Consultation on Women And Customary Law (NE context) A Short Summary Of The Program Held At
New Delhi, 23rd September 2016
Opening Remarks: Sanjoy Hazarika ( Director , CNESPR)
Customs and Statutory Laws are two separate entities. The status differs in scale and that cannot be mapped. Looking at the customary practices vis a vis laws, one need to look at the question of change. There is a need to look at the trend in the current context vis-a-vis customary practices, such as conflict, migration, natural resources – water, land, forest.
Setting the Context : Mary Beth Sanate ( WiNG and Secy RWUS)
Customs and traditional practice have been a stumbling block for women to further their advancement, particularly in the field of political participation and decision making. Customs and practice are even more severe in rural set up.
While acknowledging the importance of custom and tradition which is intrinsic to identity , there are issues and challenge on the ground . The question is how does one question customs and traditions?
Customs and traditions are not codified and documented . There are also differing perspective and need of the hour is a dialogue process.
The three issues that need to be looked at vis a vis Customary Laws.
The objective of the consultation is to improve the existing sturctures/ systems both constitutional and traditional bodies and increase women representation in schedule areas. The consultation is also aimed at deliberations on way forward for participation of women in framing or revivewing such existing traditional systems /laws and redefine/ review customary laws.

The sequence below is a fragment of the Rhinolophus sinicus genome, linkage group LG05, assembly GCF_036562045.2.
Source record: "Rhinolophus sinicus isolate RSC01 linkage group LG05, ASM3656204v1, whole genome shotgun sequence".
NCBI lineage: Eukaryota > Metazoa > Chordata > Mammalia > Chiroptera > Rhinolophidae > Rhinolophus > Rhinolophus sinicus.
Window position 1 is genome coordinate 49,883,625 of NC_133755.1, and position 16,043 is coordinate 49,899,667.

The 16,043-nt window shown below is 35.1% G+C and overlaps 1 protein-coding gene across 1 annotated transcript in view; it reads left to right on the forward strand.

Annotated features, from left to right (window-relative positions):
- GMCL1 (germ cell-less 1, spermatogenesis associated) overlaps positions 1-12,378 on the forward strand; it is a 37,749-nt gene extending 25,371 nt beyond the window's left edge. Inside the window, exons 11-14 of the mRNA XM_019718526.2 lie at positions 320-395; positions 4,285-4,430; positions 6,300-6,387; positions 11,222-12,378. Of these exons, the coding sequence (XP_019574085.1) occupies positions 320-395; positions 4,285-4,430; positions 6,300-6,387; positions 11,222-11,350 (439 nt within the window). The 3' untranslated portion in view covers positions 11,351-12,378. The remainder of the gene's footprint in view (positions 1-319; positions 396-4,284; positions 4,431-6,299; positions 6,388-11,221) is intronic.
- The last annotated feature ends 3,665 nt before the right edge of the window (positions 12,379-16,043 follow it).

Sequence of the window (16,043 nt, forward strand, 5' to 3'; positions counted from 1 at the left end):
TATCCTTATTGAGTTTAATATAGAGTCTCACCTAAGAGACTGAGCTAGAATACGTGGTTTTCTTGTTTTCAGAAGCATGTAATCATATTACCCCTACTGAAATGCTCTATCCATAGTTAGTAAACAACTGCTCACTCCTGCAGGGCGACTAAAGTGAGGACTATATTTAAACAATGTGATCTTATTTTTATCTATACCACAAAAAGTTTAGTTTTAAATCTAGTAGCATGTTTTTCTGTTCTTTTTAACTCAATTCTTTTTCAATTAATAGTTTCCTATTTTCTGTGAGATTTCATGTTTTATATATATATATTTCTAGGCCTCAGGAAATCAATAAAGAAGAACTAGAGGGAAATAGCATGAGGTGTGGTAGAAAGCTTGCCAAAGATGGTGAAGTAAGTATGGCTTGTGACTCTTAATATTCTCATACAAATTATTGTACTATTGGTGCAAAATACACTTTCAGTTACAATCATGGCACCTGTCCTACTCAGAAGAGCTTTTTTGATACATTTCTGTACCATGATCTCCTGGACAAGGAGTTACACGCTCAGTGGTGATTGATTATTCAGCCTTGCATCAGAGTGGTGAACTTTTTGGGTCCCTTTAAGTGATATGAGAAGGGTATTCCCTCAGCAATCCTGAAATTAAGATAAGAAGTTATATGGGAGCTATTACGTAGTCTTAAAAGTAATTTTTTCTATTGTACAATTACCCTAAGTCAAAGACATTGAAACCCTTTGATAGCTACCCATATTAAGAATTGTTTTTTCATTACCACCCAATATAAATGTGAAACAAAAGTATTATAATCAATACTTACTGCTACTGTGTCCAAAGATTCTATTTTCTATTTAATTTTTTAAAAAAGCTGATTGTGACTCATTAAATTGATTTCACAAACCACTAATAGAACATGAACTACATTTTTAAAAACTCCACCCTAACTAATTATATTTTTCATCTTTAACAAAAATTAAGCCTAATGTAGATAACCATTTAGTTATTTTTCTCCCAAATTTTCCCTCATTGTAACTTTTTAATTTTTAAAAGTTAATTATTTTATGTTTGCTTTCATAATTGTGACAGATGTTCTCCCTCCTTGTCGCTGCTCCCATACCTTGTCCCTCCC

Given the existing tension between tradition/ customary laws and constitional statues, this consultation is aimed at deliberations on how to negotiate for space in this complex and complicated set up.
>Customary Laws: Opportunity and challenges for women advancing women leadership – By Sumshot Khullar ( Naga Women Union)
Customs, traditions and practices need not neccesarily be negative. We are not either in favour of doing away with the same. Moreover there are positive aspects of traditions that need to be looked into and strengthened- customs that have been followed and practice since ages. A look at some of the customary practices such as in Lamkang tribe – the naming of a child- wherein the origin and identity of the child’s mother can be traced and thus preserved through the name of the child – where the comunity would automatically know his/her mother’s lineage.